TORONTO — The Ontario government, in consultation with the Chief Medical Officer of Health and other health experts, is immediately declaring a third provincial emergency under s 7.0.1 (1) of the Emergency Management and Civil Protection Act (EMPCA). These measures are being taken in response to the rapid increase in COVID-19 transmission, the threat on the province’s hospital system capacity, and the increasing risks posed to the public by COVID-19 variants.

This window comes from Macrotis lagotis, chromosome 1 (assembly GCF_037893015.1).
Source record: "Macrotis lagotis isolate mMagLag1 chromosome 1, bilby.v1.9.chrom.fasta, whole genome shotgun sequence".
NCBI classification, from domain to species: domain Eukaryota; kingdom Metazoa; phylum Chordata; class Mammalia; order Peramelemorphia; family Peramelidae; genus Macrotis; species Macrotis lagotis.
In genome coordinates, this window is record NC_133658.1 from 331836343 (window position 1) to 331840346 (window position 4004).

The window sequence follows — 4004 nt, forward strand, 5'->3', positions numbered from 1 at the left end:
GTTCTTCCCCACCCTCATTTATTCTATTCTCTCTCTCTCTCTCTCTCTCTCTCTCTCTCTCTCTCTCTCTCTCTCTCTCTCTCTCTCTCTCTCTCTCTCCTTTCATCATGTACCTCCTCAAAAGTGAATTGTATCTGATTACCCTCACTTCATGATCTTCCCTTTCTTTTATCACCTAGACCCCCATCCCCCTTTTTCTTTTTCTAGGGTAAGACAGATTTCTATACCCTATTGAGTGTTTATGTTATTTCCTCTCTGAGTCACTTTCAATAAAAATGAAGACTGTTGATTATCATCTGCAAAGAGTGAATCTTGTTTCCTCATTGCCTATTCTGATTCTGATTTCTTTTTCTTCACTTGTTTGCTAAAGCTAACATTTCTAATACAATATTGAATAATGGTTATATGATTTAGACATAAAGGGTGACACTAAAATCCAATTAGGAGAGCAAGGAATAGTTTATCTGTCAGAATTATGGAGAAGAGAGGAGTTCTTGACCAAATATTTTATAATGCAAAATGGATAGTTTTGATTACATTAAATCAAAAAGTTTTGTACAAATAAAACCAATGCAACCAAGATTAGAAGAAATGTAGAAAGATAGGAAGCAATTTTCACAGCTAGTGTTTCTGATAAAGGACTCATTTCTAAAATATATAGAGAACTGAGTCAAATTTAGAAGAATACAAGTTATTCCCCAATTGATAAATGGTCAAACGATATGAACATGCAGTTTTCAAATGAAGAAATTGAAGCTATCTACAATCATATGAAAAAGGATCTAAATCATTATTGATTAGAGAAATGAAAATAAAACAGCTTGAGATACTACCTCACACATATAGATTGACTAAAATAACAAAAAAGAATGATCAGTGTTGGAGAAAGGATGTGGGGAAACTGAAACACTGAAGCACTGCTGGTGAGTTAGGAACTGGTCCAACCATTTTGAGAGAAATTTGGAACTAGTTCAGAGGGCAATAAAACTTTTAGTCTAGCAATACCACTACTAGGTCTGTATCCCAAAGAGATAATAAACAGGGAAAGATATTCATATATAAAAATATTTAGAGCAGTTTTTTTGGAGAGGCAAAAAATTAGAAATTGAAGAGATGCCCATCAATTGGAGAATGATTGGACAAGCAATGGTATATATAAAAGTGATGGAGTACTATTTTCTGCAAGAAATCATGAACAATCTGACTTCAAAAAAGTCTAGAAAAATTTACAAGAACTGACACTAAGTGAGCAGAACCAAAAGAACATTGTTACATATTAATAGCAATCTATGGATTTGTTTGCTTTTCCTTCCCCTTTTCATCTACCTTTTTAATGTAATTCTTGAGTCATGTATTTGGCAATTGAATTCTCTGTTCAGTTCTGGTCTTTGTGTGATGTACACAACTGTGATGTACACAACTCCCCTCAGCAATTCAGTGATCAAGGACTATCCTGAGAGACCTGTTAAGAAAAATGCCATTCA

- In a news conference at Queen’s Park, Ontario Premier Doug Ford and Health Minister Christine Elliott provide an update on their government’s response to the ongoing COVID-19 (coronavirus disease) pandemic. They are joined by Dr. David Williams, Ontario’s chief medical officer of health, and Sylvia Jones, Ontario’s solicitor general. The premier declares a state of emergency and announces a stay-at-home order for a four-week period, starting April 8. The majority of non-essential businesses will be limited to curbside pick-up and delivery, while big box stores will only be allowed to sell essential items. This announcement comes five days after Ford announced a partial province-wide shutdown which allowed non-essential retail businesses to remain open with reduced capacity. Ford also announces expanded vaccine eligibility for special education teachers across the province and for all education workers and teachers in Toronto and Peel Region’s hot spots. Vaccination will then roll out for these workers in priority neighbourhoods in other hot spot regions. The province is also deploying mobile vaccine clinics in shelters, residential buildings, community centres, as well as churches, mosques, synagogues, temples, and other faith-based locations in the highest-risk neighbourhoods. There will also be mobile clinics for individuals aged 18 or over employed in large workplaces that will remain open in hot spot neighbourhoods.